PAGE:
Cracks in the Edifice
By Awake! correspondent in France
THAT day the massive towers of Notre Dame cathedral in Paris seemed to symbolize the solidity of the traditional Roman Catholic Church. In the large square in front of the 12th-century edifice, an official church procession commemorated the Assumption of Mary.
Strange to relate, however, on that same August 15, 1986, just a few hundred yards away across the Seine River, a rival procession formed in front of the Saint-Nicolas-du-Chardonnet Catholic church. As the procession wound its way through the streets of the Latin Quarter, it was followed by several thousand Catholics, reportedly many more than were at the official ceremony held at Notre Dame. Yet, both processions were organized by priests of the Roman Catholic Church, and both were in honor of Mary. Why two rival processions to celebrate the same Catholic feast?
This incident well illustrates the cleavages that now divide the Catholic Church. They are spreading in all directions, running through the edifice and splitting it from left to right and from top to bottom.
Progressive Versus Traditional Catholics
To the left are the progressive, or liberal, Catholics. Many of these are tempted by so-called liberation theology, which originated in Latin America. For these, ecumenism, socialism, and even communism are not scare words. But even in Latin America, not all Catholics are in agreement with liberation theology. In Brazil, for example, the Catholic clergy itself is divided between the progressives and the traditionalists.
Traditionalist Catholics are mostly right-wing conservatives who feel that the Second Vatican Council opened the door to reforms that betray traditional Catholicism. They insist that Mass be said in Latin and refuse to fraternize with Protestants or political leftists.
In between are the mainstream Catholics, doubtless the most numerous but not necessarily the most fervent. Both the progressives and the traditionalists feel that middle-of-the-road Catholicism is losing its soul as a result of either too few or too many reforms. Many progressives feel that the reforms do not go far enough and that the church’s political involvement in favor of the poor is too timid. The traditionalists are convinced that post-Vatican II Catholicism is reforming itself out of existence.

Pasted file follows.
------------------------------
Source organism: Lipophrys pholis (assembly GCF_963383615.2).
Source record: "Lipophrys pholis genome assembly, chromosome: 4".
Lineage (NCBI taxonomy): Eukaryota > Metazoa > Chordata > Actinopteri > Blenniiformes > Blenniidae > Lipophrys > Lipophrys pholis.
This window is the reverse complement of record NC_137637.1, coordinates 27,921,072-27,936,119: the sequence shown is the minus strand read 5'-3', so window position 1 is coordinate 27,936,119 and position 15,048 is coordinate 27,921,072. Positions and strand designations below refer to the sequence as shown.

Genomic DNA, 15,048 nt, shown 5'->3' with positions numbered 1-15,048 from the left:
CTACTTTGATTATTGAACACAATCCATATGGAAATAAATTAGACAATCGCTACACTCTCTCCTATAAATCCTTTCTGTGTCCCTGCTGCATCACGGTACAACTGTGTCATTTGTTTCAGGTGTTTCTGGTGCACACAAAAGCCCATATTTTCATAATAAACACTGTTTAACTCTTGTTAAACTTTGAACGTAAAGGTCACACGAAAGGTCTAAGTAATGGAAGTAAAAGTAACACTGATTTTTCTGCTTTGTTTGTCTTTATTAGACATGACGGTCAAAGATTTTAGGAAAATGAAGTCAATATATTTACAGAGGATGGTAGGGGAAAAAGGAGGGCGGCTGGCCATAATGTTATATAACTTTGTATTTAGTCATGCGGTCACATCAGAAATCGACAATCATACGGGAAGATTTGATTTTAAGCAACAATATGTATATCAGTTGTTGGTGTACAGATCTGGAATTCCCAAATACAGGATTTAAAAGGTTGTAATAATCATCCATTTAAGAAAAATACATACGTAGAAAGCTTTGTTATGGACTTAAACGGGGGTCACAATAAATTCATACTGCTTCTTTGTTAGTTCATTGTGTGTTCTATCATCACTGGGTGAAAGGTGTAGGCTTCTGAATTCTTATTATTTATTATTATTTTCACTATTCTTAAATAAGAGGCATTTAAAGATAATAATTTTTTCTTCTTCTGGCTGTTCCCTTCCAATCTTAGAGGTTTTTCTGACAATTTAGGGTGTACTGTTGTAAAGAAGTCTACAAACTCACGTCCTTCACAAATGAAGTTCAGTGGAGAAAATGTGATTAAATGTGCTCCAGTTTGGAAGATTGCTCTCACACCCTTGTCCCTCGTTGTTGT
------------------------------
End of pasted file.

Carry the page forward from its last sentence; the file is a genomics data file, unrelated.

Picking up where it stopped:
Running through these main tendencies are further cleavages, at all levels. Catholics are divided on matters of faith and morals. On questions of faith, or beliefs, such official Catholic dogmas as hellfire, purgatory, original sin, and even the Trinity no longer go unchallenged within the Catholic Church. A recent poll in France, said to be “the oldest daughter of the church,” showed that 71 percent of French Catholics interviewed expressed doubts about life after death, 58 percent denied the existence of hell, 54 percent expressed disbelief in purgatory, and 34 percent did not accept the Trinity.
Admittedly, there are many members of the Catholic Church throughout the world who still fervently believe in these doctrines. But that only serves to prove that Catholics are divided on matters of faith.
“The Central Issue . . . Is Obedience to Rome”
As to morals, Catholics are deeply divided over such matters as sex before marriage, adultery, and homosexuality. Many sincere Catholics are deeply shocked by the permissive attitude of members of their church, including some of the clergy and even certain theologians. Catholics with good morals may be comforted by the fact that the pope has come out strongly against sexual immorality. But does this not simply underscore the disquieting truth that more and more Catholics are challenging the pope’s authority in such matters?
The London Observer recently wrote: “Tensions between the Pope and many of his flock have been expressed in well-publicised disagreements about abortion, artificial birth control, the admission of women to the priesthood and the participation in communion of divorced Catholics. The central issue underlying them is obedience to Rome.”
Bishop James Malone, former president of the National (American) Council of Catholic Bishops, warned of “a growing and dangerous disaffection of elements of the church in the United States from the Holy See.” He spoke of “dissent,” “division,” and “developing estrangement.”
On the other hand, traditionalist Catholics are in open rebellion against the pope because they feel that he is not strict enough. The leading figure in this revolt is a French Catholic archbishop. He has created a movement that has further divided the Roman Catholic Church, as the following article will explain.